- Kipchoge recalled races like Chicago, London, Tokyo and Berlin, where he has run and won
- In a video posted on his Twitter account on Thursday, the marathoner acknowledged his achievements, as he went through his memoir.
World record holder Eliud Kipchoge says he is not yet done writing history in his athletics career spanning over two decades.
Kipchoge has run in four of the five fastest marathons in history and is scheduled to participate in the Boston Marathon on April 17.
In a video posted on his Twitter account on Thursday, the marathoner acknowledged his achievements, as he went through his memoir.
“Many of you know that I am a man who loves to read books. But the book here in front of me is one of my favourites. It’s a history-filled book with memories of a lifetime. The chapters take me back to places all over the world,” he said.
Kipchoge recalled races like Chicago, London, Tokyo and Berlin, where he has run and won. “But this book is not yet finished. There are more chapters to write. My next chapter is Boston,” he added.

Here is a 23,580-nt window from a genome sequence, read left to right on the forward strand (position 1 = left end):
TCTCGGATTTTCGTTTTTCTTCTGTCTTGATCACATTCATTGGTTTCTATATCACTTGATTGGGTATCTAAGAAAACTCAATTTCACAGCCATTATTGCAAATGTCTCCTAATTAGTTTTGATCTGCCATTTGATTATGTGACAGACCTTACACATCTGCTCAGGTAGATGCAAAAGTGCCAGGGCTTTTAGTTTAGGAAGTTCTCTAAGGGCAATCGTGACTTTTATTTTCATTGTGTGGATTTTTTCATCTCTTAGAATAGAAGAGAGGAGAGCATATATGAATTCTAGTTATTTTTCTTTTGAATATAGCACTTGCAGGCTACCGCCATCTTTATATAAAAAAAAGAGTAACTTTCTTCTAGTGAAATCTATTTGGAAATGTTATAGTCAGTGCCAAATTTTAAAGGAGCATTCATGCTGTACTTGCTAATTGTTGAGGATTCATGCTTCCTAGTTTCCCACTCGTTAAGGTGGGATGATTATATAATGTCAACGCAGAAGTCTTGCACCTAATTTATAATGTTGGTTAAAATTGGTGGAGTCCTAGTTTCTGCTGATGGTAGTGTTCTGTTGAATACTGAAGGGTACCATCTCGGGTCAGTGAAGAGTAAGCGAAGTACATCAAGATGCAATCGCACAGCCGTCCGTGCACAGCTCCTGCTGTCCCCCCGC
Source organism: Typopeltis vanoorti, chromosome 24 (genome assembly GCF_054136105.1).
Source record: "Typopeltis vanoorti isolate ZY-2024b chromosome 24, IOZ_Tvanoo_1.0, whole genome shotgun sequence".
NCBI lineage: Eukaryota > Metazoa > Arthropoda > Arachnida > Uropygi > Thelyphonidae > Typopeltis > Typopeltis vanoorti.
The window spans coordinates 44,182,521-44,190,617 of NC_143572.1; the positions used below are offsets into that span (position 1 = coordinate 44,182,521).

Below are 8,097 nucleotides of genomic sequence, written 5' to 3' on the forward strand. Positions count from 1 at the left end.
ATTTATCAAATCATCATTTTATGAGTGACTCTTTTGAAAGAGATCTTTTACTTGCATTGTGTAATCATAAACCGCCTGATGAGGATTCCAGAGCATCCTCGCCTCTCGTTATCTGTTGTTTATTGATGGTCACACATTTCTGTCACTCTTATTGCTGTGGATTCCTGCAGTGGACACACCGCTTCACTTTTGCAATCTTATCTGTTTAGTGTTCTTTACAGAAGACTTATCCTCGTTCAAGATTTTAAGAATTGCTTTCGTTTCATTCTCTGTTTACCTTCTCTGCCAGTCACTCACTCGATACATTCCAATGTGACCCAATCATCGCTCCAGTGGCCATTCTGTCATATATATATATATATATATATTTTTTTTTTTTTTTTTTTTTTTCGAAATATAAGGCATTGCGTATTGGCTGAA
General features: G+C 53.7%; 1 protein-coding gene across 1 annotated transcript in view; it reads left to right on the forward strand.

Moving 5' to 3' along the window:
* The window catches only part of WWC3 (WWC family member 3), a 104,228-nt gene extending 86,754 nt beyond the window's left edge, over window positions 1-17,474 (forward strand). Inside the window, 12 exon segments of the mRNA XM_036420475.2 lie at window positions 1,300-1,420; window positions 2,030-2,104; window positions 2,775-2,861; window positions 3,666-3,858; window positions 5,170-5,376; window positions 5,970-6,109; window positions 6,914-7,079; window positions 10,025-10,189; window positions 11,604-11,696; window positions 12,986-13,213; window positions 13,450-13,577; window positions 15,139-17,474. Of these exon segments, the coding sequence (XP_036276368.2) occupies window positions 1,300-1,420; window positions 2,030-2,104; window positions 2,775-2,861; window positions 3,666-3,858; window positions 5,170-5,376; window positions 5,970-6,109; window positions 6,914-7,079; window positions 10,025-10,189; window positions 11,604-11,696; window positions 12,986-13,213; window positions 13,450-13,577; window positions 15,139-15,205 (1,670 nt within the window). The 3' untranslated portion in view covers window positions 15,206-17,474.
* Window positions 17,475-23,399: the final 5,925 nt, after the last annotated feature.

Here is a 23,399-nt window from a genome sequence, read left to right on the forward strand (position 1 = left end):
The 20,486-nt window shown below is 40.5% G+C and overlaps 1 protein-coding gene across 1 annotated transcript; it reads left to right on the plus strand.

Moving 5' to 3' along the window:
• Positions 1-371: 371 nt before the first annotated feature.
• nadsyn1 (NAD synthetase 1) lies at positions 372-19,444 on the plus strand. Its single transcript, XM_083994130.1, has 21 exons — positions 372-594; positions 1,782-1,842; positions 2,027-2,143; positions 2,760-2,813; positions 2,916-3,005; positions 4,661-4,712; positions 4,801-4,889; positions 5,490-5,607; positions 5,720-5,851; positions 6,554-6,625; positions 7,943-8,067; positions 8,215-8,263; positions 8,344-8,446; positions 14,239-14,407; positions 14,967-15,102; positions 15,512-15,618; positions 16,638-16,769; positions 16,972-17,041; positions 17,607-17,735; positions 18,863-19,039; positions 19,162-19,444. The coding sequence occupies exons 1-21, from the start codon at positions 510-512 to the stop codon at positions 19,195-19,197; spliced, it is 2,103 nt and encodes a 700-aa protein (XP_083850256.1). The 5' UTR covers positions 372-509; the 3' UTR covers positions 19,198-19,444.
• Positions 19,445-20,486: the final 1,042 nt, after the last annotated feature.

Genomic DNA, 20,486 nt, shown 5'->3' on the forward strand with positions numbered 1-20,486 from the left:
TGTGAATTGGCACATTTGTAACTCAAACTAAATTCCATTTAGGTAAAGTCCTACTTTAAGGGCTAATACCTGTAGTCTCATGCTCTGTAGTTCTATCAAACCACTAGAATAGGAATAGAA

Last September, the greatest marathoner of all time broke his own record during the Berlin race, where he ran 2:01:09, shaving half a minute off his previous world-best set four years ago.
In 2019, he became the first man to run under 2 hours, posting 1:59:40 in the 26.2 miles during the INEOS 1:59 Challenge in Vienna
Commenting on his Boston debut, Kipchoge was upbeat and hopeful to pull yet another record.
“I am happy to announce I will compete in the Boston Marathon in April and this is a new chapter in my Abbott World Marathon Majors journey,” he said. “Good luck to all the runners running Boston in 2023.”
The 2021 defending champion Evans Chebet, Benson Kipruto and two-time victor Lelisa Desisa (2013 and 2015) will be part of a historically deep men’s open division.
In the women’s category, 2017 champion Edna Kiplagat returns to face world marathon champion Gotytom Gebreselase alongside home favourite Desiree Linden and Ethiopia’s Atsede Bayas winner in 2016.